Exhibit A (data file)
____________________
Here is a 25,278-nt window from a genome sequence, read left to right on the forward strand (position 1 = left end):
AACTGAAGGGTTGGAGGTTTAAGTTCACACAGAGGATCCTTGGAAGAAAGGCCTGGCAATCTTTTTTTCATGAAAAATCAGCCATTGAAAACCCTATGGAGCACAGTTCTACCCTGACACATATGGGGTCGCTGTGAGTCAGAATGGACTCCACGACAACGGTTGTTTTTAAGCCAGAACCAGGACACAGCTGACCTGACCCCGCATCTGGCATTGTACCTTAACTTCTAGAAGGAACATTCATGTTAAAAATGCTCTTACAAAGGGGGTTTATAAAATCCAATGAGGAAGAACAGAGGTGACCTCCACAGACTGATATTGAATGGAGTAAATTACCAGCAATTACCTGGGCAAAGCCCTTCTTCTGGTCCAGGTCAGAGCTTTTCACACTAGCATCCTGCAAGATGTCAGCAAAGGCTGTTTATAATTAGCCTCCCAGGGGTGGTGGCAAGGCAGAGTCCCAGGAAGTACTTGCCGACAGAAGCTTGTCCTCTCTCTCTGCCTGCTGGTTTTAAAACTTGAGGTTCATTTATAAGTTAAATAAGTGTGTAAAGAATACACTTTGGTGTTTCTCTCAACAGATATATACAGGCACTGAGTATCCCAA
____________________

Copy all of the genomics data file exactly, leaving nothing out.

Here is a 25,278-nt window from a genome sequence, read left to right on the forward strand (position 1 = left end):
AACTGAAGGGTTGGAGGTTTAAGTTCACACAGAGGATCCTTGGAAGAAAGGCCTGGCAATCTTTTTTTCATGAAAAATCAGCCATTGAAAACCCTATGGAGCACAGTTCTACCCTGACACATATGGGGTCGCTGTGAGTCAGAATGGACTCCACGACAACGGTTGTTTTTAAGCCAGAACCAGGACACAGCTGACCTGACCCCGCATCTGGCATTGTACCTTAACTTCTAGAAGGAACATTCATGTTAAAAATGCTCTTACAAAGGGGGTTTATAAAATCCAATGAGGAAGAACAGAGGTGACCTCCACAGACTGATATTGAATGGAGTAAATTACCAGCAATTACCTGGGCAAAGCCCTTCTTCTGGTCCAGGTCAGAGCTTTTCACACTAGCATCCTGCAAGATGTCAGCAAAGGCTGTTTATAATTAGCCTCCCAGGGGTGGTGGCAAGGCAGAGTCCCAGGAAGTACTTGCCGACAGAAGCTTGTCCTCTCTCTCTGCCTGCTGGTTTTAAAACTTGAGGTTCATTTATAAGTTAAATAAGTGTGTAAAGAATACACTTTGGTGTTTCTCTCAACAGATATATACAGGCACTGAGTATCCCAA